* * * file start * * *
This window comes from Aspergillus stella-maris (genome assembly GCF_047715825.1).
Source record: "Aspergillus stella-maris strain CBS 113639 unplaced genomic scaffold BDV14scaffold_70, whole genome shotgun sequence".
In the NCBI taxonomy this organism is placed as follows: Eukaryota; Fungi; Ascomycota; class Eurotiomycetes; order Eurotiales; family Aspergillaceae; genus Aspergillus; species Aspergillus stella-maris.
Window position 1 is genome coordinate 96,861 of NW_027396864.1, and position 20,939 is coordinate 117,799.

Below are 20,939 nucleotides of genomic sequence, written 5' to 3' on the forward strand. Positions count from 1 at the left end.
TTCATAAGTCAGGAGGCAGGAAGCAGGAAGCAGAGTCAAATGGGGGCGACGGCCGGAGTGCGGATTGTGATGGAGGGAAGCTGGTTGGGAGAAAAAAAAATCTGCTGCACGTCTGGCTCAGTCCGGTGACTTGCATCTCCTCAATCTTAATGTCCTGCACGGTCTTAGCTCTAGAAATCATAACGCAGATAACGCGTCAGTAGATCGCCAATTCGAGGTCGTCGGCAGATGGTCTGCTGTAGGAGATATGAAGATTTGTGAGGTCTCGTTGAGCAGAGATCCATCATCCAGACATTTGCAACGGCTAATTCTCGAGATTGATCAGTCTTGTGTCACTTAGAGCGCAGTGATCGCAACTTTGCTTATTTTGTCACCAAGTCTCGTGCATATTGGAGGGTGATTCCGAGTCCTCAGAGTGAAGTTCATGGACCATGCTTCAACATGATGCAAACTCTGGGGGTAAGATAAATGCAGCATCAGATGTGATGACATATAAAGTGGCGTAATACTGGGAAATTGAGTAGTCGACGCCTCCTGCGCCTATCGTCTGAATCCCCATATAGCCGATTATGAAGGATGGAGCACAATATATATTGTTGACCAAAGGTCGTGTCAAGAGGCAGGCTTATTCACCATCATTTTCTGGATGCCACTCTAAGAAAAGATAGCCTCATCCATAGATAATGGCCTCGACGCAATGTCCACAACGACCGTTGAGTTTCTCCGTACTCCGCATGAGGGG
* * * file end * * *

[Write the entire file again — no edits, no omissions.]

This window comes from Aspergillus stella-maris (genome assembly GCF_047715825.1).
Source record: "Aspergillus stella-maris strain CBS 113639 unplaced genomic scaffold BDV14scaffold_70, whole genome shotgun sequence".
In the NCBI taxonomy this organism is placed as follows: Eukaryota; Fungi; Ascomycota; class Eurotiomycetes; order Eurotiales; family Aspergillaceae; genus Aspergillus; species Aspergillus stella-maris.
Window position 1 is genome coordinate 96,861 of NW_027396864.1, and position 20,939 is coordinate 117,799.

Below are 20,939 nucleotides of genomic sequence, written 5' to 3' on the forward strand. Positions count from 1 at the left end.
TTCATAAGTCAGGAGGCAGGAAGCAGGAAGCAGAGTCAAATGGGGGCGACGGCCGGAGTGCGGATTGTGATGGAGGGAAGCTGGTTGGGAGAAAAAAAAATCTGCTGCACGTCTGGCTCAGTCCGGTGACTTGCATCTCCTCAATCTTAATGTCCTGCACGGTCTTAGCTCTAGAAATCATAACGCAGATAACGCGTCAGTAGATCGCCAATTCGAGGTCGTCGGCAGATGGTCTGCTGTAGGAGATATGAAGATTTGTGAGGTCTCGTTGAGCAGAGATCCATCATCCAGACATTTGCAACGGCTAATTCTCGAGATTGATCAGTCTTGTGTCACTTAGAGCGCAGTGATCGCAACTTTGCTTATTTTGTCACCAAGTCTCGTGCATATTGGAGGGTGATTCCGAGTCCTCAGAGTGAAGTTCATGGACCATGCTTCAACATGATGCAAACTCTGGGGGTAAGATAAATGCAGCATCAGATGTGATGACATATAAAGTGGCGTAATACTGGGAAATTGAGTAGTCGACGCCTCCTGCGCCTATCGTCTGAATCCCCATATAGCCGATTATGAAGGATGGAGCACAATATATATTGTTGACCAAAGGTCGTGTCAAGAGGCAGGCTTATTCACCATCATTTTCTGGATGCCACTCTAAGAAAAGATAGCCTCATCCATAGATAATGGCCTCGACGCAATGTCCACAACGACCGTTGAGTTTCTCCGTACTCCGCATGAGGGG